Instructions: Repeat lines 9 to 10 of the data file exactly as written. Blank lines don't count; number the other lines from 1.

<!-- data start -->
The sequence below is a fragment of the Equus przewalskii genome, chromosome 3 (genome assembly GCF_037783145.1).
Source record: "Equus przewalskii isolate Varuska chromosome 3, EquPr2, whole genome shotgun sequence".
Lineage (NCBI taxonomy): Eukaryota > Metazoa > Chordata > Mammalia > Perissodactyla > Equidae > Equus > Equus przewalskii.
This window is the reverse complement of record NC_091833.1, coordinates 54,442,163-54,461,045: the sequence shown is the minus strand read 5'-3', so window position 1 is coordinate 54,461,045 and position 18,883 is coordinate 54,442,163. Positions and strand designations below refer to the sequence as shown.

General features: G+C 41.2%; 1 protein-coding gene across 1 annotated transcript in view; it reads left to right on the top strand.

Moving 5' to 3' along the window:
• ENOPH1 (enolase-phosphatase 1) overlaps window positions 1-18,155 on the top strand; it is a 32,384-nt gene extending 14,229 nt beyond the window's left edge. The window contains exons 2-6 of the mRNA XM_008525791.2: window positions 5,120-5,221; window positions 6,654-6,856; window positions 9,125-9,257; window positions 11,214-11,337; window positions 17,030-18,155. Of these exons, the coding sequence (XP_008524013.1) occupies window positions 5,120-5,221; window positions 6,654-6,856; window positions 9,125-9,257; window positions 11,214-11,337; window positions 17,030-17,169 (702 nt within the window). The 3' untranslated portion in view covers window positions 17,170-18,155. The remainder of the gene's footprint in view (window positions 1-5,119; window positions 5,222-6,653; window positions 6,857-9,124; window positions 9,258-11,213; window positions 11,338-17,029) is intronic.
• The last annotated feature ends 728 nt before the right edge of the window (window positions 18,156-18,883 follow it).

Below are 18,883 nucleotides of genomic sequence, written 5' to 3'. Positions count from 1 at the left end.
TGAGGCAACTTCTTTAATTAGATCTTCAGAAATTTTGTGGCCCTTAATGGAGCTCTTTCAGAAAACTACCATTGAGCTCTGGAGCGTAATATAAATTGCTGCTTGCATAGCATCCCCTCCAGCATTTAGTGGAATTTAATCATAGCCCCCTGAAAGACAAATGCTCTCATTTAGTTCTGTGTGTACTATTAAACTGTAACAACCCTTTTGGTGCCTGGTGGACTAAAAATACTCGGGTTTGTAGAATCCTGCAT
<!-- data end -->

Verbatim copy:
Below are 18,883 nucleotides of genomic sequence, written 5' to 3'. Positions count from 1 at the left end.
TGAGGCAACTTCTTTAATTAGATCTTCAGAAATTTTGTGGCCCTTAATGGAGCTCTTTCAGAAAACTACCATTGAGCTCTGGAGCGTAATATAAATTGCTGCTTGCATAGCATCCCCTCCAGCATTTAGTGGAATTTAATCATAGCCCCCTGAAAGACAAATGCTCTCATTTAGTTCTGTGTGTACTATTAAACTGTAACAACCCTTTTGGTGCCTGGTGGACTAAAAATACTCGGGTTTGTAGAATCCTGCAT